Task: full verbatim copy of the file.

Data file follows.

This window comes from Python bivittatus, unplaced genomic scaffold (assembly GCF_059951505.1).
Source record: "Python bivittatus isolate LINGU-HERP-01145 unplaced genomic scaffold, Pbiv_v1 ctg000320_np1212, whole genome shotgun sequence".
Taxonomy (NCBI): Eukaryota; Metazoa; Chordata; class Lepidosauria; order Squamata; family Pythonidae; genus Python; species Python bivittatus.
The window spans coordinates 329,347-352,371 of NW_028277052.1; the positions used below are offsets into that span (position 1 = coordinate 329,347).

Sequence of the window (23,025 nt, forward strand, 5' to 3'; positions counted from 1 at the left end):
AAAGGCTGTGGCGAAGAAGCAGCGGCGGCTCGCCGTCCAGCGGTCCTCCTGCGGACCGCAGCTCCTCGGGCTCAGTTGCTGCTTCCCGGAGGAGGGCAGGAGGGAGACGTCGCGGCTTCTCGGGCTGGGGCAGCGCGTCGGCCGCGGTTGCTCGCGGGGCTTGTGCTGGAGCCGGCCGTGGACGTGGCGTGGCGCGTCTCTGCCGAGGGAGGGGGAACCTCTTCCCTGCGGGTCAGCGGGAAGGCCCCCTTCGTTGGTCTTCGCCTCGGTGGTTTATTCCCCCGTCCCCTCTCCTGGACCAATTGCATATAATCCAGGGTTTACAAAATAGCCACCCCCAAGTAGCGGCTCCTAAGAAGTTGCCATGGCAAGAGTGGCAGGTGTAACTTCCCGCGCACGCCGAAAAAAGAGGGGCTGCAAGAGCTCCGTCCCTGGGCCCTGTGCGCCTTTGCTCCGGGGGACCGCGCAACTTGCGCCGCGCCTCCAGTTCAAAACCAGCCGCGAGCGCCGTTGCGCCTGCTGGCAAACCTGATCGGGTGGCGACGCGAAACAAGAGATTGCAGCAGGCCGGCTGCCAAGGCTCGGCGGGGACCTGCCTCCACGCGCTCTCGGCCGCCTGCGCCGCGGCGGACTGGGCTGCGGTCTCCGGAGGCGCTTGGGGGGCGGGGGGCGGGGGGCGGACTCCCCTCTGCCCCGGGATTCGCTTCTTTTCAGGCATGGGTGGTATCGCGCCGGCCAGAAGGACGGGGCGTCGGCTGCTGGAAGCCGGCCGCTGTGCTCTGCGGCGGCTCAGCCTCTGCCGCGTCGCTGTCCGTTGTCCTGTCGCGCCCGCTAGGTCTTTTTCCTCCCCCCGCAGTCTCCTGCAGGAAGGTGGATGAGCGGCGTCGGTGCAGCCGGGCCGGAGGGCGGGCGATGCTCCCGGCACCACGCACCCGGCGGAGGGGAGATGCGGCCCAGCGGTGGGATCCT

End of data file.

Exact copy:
This window comes from Python bivittatus, unplaced genomic scaffold (assembly GCF_059951505.1).
Source record: "Python bivittatus isolate LINGU-HERP-01145 unplaced genomic scaffold, Pbiv_v1 ctg000320_np1212, whole genome shotgun sequence".
Taxonomy (NCBI): Eukaryota; Metazoa; Chordata; class Lepidosauria; order Squamata; family Pythonidae; genus Python; species Python bivittatus.
The window spans coordinates 329,347-352,371 of NW_028277052.1; the positions used below are offsets into that span (position 1 = coordinate 329,347).

Sequence of the window (23,025 nt, forward strand, 5' to 3'; positions counted from 1 at the left end):
AAAGGCTGTGGCGAAGAAGCAGCGGCGGCTCGCCGTCCAGCGGTCCTCCTGCGGACCGCAGCTCCTCGGGCTCAGTTGCTGCTTCCCGGAGGAGGGCAGGAGGGAGACGTCGCGGCTTCTCGGGCTGGGGCAGCGCGTCGGCCGCGGTTGCTCGCGGGGCTTGTGCTGGAGCCGGCCGTGGACGTGGCGTGGCGCGTCTCTGCCGAGGGAGGGGGAACCTCTTCCCTGCGGGTCAGCGGGAAGGCCCCCTTCGTTGGTCTTCGCCTCGGTGGTTTATTCCCCCGTCCCCTCTCCTGGACCAATTGCATATAATCCAGGGTTTACAAAATAGCCACCCCCAAGTAGCGGCTCCTAAGAAGTTGCCATGGCAAGAGTGGCAGGTGTAACTTCCCGCGCACGCCGAAAAAAGAGGGGCTGCAAGAGCTCCGTCCCTGGGCCCTGTGCGCCTTTGCTCCGGGGGACCGCGCAACTTGCGCCGCGCCTCCAGTTCAAAACCAGCCGCGAGCGCCGTTGCGCCTGCTGGCAAACCTGATCGGGTGGCGACGCGAAACAAGAGATTGCAGCAGGCCGGCTGCCAAGGCTCGGCGGGGACCTGCCTCCACGCGCTCTCGGCCGCCTGCGCCGCGGCGGACTGGGCTGCGGTCTCCGGAGGCGCTTGGGGGGCGGGGGGCGGGGGGCGGACTCCCCTCTGCCCCGGGATTCGCTTCTTTTCAGGCATGGGTGGTATCGCGCCGGCCAGAAGGACGGGGCGTCGGCTGCTGGAAGCCGGCCGCTGTGCTCTGCGGCGGCTCAGCCTCTGCCGCGTCGCTGTCCGTTGTCCTGTCGCGCCCGCTAGGTCTTTTTCCTCCCCCCGCAGTCTCCTGCAGGAAGGTGGATGAGCGGCGTCGGTGCAGCCGGGCCGGAGGGCGGGCGATGCTCCCGGCACCACGCACCCGGCGGAGGGGAGATGCGGCCCAGCGGTGGGATCCT